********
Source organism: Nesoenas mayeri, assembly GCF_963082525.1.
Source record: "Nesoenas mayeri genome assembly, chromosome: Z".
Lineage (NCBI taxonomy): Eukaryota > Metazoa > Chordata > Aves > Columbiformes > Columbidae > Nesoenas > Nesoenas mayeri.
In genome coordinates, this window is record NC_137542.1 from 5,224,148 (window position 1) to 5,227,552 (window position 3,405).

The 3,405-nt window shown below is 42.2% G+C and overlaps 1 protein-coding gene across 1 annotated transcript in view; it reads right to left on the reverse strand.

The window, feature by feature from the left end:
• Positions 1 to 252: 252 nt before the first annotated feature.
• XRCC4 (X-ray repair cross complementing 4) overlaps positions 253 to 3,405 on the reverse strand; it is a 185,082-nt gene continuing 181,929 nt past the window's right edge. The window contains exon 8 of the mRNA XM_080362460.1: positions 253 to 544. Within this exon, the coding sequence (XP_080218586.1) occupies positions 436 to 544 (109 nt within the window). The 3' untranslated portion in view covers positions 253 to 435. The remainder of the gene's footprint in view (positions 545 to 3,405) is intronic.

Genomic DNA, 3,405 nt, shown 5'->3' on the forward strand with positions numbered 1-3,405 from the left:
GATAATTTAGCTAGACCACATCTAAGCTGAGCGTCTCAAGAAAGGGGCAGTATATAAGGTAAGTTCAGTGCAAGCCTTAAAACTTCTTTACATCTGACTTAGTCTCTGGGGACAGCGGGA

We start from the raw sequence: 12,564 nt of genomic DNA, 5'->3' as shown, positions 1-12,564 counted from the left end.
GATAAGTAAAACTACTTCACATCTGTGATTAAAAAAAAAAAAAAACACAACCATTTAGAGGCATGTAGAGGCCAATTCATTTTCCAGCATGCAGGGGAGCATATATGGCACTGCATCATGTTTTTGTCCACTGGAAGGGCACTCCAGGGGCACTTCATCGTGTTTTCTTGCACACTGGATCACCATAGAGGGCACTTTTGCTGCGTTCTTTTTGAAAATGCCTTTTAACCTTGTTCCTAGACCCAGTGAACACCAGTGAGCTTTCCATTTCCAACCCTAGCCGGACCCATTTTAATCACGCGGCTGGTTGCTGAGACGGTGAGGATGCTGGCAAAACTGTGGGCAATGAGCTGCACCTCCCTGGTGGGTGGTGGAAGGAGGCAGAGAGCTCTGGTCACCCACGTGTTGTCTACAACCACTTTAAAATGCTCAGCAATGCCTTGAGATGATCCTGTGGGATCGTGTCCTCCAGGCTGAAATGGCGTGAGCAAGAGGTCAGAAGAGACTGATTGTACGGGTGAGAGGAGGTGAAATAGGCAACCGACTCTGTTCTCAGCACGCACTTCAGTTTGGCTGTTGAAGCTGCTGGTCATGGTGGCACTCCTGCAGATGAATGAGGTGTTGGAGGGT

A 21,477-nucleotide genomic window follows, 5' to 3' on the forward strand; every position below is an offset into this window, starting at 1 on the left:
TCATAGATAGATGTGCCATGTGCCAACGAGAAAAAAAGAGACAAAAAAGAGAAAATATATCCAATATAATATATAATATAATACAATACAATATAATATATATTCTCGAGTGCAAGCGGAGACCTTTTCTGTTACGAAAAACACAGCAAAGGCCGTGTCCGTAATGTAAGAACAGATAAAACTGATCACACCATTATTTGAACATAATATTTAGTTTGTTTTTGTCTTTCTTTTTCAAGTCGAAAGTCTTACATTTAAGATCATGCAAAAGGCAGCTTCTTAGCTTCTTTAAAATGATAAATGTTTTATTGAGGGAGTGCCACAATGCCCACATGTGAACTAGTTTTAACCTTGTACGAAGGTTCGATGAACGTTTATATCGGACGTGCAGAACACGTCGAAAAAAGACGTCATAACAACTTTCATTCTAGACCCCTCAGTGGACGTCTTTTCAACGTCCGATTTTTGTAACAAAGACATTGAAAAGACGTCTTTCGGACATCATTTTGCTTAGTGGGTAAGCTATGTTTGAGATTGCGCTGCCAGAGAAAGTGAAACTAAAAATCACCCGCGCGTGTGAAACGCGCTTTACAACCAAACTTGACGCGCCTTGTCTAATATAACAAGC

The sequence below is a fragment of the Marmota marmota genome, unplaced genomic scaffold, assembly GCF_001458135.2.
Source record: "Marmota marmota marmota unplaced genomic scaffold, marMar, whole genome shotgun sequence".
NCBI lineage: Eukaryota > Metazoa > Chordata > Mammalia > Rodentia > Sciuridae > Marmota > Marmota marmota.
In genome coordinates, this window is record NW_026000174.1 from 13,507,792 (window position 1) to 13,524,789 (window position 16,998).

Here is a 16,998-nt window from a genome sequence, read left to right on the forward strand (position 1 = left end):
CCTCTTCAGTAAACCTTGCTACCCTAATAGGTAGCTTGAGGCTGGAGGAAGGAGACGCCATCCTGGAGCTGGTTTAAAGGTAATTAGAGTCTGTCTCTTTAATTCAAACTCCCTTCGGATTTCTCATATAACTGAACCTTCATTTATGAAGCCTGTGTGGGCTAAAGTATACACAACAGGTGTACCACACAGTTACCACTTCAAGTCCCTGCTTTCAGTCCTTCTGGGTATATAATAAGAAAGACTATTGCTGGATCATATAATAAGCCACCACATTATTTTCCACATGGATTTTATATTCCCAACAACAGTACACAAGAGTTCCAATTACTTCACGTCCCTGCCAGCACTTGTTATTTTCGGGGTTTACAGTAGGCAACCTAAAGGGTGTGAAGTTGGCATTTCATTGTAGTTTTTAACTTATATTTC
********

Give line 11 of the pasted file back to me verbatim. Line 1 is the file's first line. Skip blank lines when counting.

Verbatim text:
We start from the raw sequence: 12,564 nt of genomic DNA, 5'->3' as shown, positions 1-12,564 counted from the left end.